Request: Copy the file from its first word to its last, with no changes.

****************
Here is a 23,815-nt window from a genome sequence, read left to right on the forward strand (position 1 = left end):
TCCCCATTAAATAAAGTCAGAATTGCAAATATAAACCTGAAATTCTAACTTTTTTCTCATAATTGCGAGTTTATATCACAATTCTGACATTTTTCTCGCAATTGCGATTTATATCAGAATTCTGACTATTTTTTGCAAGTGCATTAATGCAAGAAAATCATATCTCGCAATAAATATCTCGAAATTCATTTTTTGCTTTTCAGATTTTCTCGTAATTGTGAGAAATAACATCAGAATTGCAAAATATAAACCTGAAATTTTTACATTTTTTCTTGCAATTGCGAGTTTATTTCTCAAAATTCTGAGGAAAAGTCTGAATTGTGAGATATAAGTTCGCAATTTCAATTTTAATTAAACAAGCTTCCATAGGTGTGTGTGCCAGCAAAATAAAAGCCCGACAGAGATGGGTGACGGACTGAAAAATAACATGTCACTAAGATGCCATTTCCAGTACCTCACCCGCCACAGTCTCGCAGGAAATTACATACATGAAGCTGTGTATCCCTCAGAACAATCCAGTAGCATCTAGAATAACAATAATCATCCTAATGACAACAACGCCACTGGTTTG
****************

Here is a 23,815-nt window from a genome sequence, read left to right on the forward strand (position 1 = left end):
TCCCCATTAAATAAAGTCAGAATTGCAAATATAAACCTGAAATTCTAACTTTTTTCTCATAATTGCGAGTTTATATCACAATTCTGACATTTTTCTCGCAATTGCGATTTATATCAGAATTCTGACTATTTTTTGCAAGTGCATTAATGCAAGAAAATCATATCTCGCAATAAATATCTCGAAATTCATTTTTTGCTTTTCAGATTTTCTCGTAATTGTGAGAAATAACATCAGAATTGCAAAATATAAACCTGAAATTTTTACATTTTTTCTTGCAATTGCGAGTTTATTTCTCAAAATTCTGAGGAAAAGTCTGAATTGTGAGATATAAGTTCGCAATTTCAATTTTAATTAAACAAGCTTCCATAGGTGTGTGTGCCAGCAAAATAAAAGCCCGACAGAGATGGGTGACGGACTGAAAAATAACATGTCACTAAGATGCCATTTCCAGTACCTCACCCGCCACAGTCTCGCAGGAAATTACATACATGAAGCTGTGTATCCCTCAGAACAATCCAGTAGCATCTAGAATAACAATAATCATCCTAATGACAACAACGCCACTGGTTTG